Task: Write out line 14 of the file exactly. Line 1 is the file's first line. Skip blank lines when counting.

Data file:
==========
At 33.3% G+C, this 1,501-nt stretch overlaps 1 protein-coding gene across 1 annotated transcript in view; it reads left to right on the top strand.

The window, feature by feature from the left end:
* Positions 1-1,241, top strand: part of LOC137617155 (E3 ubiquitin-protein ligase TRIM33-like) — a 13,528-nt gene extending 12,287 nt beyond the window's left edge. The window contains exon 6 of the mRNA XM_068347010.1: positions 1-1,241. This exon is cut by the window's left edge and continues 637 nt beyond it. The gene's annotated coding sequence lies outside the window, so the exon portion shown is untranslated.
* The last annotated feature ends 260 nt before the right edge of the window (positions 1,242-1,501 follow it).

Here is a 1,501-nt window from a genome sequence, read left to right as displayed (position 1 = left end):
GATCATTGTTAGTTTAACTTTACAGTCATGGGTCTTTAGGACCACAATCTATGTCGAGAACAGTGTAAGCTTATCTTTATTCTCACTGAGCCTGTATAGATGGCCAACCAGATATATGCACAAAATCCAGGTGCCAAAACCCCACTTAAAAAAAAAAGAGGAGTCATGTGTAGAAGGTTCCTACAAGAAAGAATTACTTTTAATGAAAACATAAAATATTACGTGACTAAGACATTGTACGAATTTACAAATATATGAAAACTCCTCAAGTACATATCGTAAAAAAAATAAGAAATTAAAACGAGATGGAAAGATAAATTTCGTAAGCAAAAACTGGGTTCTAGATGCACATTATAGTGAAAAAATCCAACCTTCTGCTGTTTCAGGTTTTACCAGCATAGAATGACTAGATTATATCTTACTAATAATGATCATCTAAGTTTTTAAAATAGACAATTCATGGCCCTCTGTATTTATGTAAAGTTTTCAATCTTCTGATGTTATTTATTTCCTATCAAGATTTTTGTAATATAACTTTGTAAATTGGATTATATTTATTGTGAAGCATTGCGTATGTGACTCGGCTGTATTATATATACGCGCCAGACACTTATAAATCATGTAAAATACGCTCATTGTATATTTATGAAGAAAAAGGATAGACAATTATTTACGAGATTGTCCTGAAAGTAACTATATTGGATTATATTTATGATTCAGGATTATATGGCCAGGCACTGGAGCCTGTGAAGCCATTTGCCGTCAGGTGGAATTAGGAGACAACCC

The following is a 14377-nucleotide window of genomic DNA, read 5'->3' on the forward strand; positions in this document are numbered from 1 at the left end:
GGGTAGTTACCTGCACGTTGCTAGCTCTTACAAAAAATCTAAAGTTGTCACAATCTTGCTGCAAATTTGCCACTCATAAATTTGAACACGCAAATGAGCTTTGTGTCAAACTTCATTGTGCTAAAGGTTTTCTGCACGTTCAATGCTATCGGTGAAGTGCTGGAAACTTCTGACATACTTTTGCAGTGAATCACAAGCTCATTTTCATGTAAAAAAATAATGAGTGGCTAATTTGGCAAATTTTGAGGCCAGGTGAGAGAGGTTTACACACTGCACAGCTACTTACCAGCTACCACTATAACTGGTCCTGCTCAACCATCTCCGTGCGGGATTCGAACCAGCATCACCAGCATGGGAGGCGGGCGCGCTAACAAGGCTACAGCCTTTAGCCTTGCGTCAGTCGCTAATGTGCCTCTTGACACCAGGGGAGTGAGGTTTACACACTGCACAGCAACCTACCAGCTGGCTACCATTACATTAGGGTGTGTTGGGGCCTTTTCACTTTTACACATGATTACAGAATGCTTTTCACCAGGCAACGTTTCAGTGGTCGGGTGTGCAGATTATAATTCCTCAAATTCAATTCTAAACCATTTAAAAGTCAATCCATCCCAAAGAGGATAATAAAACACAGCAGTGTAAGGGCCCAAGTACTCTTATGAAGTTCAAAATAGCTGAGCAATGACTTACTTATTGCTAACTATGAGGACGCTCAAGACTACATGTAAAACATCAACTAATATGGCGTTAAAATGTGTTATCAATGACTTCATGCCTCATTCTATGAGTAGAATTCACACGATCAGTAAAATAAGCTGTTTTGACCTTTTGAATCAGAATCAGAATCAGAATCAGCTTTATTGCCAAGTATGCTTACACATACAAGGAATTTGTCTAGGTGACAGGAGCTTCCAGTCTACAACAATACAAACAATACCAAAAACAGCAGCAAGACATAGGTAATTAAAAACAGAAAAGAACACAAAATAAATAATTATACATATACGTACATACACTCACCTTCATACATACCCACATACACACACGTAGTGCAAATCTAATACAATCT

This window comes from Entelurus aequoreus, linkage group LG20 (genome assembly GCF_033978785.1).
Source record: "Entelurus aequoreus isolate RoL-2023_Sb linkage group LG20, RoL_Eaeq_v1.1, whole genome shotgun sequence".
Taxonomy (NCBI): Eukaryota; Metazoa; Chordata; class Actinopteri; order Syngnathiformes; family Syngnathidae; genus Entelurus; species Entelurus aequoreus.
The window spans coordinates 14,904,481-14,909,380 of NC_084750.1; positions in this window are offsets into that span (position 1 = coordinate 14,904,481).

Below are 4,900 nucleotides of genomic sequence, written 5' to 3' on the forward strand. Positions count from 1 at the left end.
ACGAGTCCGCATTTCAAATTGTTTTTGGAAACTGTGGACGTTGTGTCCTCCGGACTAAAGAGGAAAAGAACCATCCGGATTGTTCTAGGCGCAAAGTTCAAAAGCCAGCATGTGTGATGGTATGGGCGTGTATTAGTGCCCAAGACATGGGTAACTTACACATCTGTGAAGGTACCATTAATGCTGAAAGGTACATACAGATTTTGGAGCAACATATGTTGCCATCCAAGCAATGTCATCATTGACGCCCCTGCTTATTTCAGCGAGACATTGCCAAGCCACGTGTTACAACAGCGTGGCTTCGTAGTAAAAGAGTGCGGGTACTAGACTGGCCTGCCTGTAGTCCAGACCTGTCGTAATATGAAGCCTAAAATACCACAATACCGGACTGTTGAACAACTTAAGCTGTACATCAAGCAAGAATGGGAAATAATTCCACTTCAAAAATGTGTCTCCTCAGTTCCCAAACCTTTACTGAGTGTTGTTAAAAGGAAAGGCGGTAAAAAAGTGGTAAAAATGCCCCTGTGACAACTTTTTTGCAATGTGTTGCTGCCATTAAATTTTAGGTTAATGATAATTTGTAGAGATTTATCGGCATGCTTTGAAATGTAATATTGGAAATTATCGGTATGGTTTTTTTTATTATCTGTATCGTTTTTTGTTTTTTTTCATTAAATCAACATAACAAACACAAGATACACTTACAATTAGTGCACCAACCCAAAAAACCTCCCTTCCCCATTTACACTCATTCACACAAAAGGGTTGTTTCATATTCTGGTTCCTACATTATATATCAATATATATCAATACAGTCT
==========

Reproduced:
ACGAGTCCGCATTTCAAATTGTTTTTGGAAACTGTGGACGTTGTGTCCTCCGGACTAAAGAGGAAAAGAACCATCCGGATTGTTCTAGGCGCAAAGTTCAAAAGCCAGCATGTGTGATGGTATGGGCGTGTATTAGTGCCCAAGACATGGGTAACTTACACATCTGTGAAGGTACCATTAATGCTGAAAGGTACATACAGATTTTGGAGCAACATATGTTGCCATCCAAGCAATGTCATCATTGACGCCCCTGCTTATTTCAGCGAGACATTGCCAAGCCACGTGTTACAACAGCGTGGCTTCGTAGTAAAAGAGTGCGGGTACTAGACTGGCCTGCCTGTAGTCCAGACCTGTCGTAATATGAAGCCTAAAATACCACAATACCGGACTGTTGAACAACTTAAGCTGTACATCAAGCAAGAATGGGAAATAATTCCACTTCAAAAATGTGTCTCCTCAGTTCCCAAACCTTTACTGAGTGTTGTTAAAAGGAAAGGCGGTAAAAAAGTGGTAAAAATGCCCCTGTGACAACTTTTTTGCAATGTGTTGCTGCCATTAAATTTTAGGTTAATGATAATTTGTAGAGATTTATCGGCATGCTTTGAAATGTAATATTGGAAATTATCGGTATGGTTTTTTTTATTATCTGTATCGTTTTTTGTTTTTTTTCATTAAATCAACATAACAAACACAAGATACACTTACAATTAGTGCACCAACCCAAAAAACCTCCCTTCCCCATTTACACTCATTCACACAAAAGGGTTGTTTCATATTCTGGTTCCTACATTATATATCAATATATATCAATACAGTCT